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The First Perilous Voyage of Privateer Lynx

Privateer Lynx on Goose River Bridge/ SeacoastNH.comHISTORY MATTERS

IIn July 2001 the new tall ship Privateer Lynx was ready to be hauled from Rockport Marine in Maine to the nearby harbor for a triumphant launching ceremony. But getting the $3 million schooner there was risky business. The following is an exclusive SeacoastNH.com excerpt from the book "America’s Privateer" to be published in hardcover in 2011. (Read exceprt below)

 

Two steep hills, two sharp turns, and a towering bridge separated the newborn Lynx from the sea. Cradled just yards away from the harbor, her sleek dark hull was two wide for the hulking travel-lift at Rockport Marine. The problem of moving Privateer Lynx had been on builder Taylor Allen’s mind since the project was proposed in 1998. No boat of her size and weight had ever climbed the incline up Main Street, twisted 90 degrees onto Pascal Avenue, rolled across the Goose River Bridge and down the hairpin turn to the public launch. Allen could trace the entire path from his windows at Rockport Marine, but to pull off the move, he needed outside help. In New England, there was only one man to call.

BUY THE BOOK NOW: Lynx and the War of 1812
READ ALSO: Privateer Lynx Heads East

VISIT LYNX: Privateer Lynx and the tall ship Bounty will be in the port of Portsmouth near Prescott Park on Memorial Day weekend and will be open for tours. CLICK FOR DETAILS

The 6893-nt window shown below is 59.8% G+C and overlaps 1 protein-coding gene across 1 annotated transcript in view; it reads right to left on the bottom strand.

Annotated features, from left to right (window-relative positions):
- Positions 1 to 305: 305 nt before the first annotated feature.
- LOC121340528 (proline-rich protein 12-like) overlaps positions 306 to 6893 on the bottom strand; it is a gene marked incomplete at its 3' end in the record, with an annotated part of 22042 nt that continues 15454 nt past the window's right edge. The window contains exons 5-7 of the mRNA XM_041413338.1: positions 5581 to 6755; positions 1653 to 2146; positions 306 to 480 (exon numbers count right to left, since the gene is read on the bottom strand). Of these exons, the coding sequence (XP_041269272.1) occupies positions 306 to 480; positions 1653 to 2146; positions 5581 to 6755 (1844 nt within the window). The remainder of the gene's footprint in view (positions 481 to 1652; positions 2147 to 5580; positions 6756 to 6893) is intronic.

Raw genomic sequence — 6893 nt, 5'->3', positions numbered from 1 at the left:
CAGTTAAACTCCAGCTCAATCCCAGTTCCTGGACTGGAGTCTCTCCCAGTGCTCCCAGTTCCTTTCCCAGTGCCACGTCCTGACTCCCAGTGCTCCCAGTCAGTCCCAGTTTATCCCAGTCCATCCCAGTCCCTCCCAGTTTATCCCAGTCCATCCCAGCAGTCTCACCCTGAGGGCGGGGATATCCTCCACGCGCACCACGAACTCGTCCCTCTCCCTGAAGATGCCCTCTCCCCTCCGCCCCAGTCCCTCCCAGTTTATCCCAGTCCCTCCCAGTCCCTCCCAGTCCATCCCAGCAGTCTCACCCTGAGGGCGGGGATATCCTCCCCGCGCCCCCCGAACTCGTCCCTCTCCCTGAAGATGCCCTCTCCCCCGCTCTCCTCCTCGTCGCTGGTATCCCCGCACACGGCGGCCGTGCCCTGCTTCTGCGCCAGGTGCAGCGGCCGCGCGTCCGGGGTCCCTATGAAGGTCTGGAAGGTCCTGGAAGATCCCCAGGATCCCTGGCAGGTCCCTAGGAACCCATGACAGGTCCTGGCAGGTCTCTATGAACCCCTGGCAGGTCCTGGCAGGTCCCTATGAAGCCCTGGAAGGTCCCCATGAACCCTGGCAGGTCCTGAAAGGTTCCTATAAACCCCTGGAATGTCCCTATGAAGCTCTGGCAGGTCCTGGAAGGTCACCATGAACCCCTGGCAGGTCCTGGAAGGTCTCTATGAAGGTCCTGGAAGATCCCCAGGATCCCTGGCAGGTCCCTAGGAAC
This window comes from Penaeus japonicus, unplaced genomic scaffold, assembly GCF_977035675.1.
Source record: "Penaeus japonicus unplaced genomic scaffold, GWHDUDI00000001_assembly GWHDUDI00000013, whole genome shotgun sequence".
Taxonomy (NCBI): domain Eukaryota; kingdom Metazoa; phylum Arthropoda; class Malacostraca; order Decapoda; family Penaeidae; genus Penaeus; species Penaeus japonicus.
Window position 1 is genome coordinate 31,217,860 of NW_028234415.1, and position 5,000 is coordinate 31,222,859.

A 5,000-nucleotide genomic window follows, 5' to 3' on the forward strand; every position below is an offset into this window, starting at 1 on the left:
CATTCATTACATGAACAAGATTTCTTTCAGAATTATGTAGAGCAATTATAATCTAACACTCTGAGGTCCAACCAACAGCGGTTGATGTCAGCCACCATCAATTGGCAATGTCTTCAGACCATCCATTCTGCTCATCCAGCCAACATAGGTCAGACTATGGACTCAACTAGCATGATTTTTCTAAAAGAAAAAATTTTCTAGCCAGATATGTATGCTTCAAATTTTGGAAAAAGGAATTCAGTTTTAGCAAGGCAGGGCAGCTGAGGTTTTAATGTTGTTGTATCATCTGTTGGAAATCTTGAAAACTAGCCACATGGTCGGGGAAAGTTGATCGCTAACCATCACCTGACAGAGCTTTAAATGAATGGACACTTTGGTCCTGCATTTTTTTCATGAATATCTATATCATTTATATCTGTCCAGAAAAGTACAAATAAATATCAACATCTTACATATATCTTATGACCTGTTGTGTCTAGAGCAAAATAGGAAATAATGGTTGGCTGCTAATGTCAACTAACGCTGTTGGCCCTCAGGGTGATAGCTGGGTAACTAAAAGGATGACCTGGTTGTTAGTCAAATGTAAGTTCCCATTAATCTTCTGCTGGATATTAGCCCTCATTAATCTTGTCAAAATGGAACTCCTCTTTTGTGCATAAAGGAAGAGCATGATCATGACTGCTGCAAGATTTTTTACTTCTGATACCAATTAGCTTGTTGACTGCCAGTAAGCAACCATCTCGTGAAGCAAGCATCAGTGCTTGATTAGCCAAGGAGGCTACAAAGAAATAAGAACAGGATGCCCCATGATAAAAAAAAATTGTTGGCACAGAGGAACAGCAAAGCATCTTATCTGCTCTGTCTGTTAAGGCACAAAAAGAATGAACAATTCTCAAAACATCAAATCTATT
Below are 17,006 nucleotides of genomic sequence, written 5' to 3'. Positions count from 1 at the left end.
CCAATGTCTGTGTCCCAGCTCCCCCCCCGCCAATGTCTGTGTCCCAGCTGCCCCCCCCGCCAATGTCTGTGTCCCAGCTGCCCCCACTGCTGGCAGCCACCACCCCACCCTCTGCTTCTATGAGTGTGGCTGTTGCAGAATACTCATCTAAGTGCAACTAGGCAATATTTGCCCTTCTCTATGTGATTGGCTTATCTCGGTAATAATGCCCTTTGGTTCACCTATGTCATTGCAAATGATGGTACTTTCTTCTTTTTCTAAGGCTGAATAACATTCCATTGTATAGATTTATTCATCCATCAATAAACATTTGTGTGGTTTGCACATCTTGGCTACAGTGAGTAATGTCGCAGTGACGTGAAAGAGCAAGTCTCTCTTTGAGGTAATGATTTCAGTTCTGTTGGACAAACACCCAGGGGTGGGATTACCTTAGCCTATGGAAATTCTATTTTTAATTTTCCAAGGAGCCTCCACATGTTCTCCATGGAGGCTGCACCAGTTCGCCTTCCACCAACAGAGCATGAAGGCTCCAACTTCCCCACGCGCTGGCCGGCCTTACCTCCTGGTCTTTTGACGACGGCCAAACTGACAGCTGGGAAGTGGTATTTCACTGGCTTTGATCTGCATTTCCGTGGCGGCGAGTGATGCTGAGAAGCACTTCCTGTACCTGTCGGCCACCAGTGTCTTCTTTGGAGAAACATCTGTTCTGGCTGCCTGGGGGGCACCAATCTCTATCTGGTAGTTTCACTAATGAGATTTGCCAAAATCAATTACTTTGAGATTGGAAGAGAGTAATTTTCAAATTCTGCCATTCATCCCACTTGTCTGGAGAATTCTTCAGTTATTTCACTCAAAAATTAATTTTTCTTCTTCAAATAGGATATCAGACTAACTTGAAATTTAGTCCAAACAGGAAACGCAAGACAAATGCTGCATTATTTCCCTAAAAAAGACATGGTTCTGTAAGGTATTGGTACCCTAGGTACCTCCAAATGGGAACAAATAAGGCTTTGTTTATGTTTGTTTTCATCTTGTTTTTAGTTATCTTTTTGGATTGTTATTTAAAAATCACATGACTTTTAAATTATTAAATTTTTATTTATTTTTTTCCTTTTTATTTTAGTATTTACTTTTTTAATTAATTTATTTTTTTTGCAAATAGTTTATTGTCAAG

Lynx Hauled in Rockport Maine / Lynx Educational FoundationTom Brownell moves big boats. His father David Brownell literally invented the concept of waterproof hydraulic boat trailers in 1954. Back then Brownell needed a way to get the rugged power boats that he manufactured at Mattapoisett, Massachusetts in and out of the water along Cape Cod. In the process, he also invented the adjustable metal boat stands now seen in boatyards everywhere. Son Tom took the family business down a tricky new road in 1984 when a wealthy Camden man hired him to haul the 90-foot Whitefin. The yacht had been constructed on the tennis court of the owner’s private estate with no way to truck it out. Brownell took on the challenge and hasn’t looked back. His company has since moved trains, gigantic tanks, a 200-foot long pole, and even a 60 x 30-foot wide catamaran along public roads.

"We are very skilled in the gentle application of enormous force," Brownell says today, quoting the family motto. "We have done boats way heavier than Lynx. We have done boats longer. But we usually move them on relatively flat ground and down very gradual ramps so there’s nowhere near the force necessary to overcome gravity."

Before taking on the biggest project of his career, Allen got Brownell’s promise that, once built, Lynx could reach the water. It was, Brownell admits, far from a typical project. To be safe, he brought enough mechanical muscle to pull 200 tons.

"It’s all about fighting gravity," he says. "We overcame it with more winching force. We had four tractors pulling [Lynx] up the hill. All my tractors are automatic transmissions, so I can use them like teams of oxen. I can bring on more and more and they all share the load equally."

CONTINUE LYNX LAUNCH

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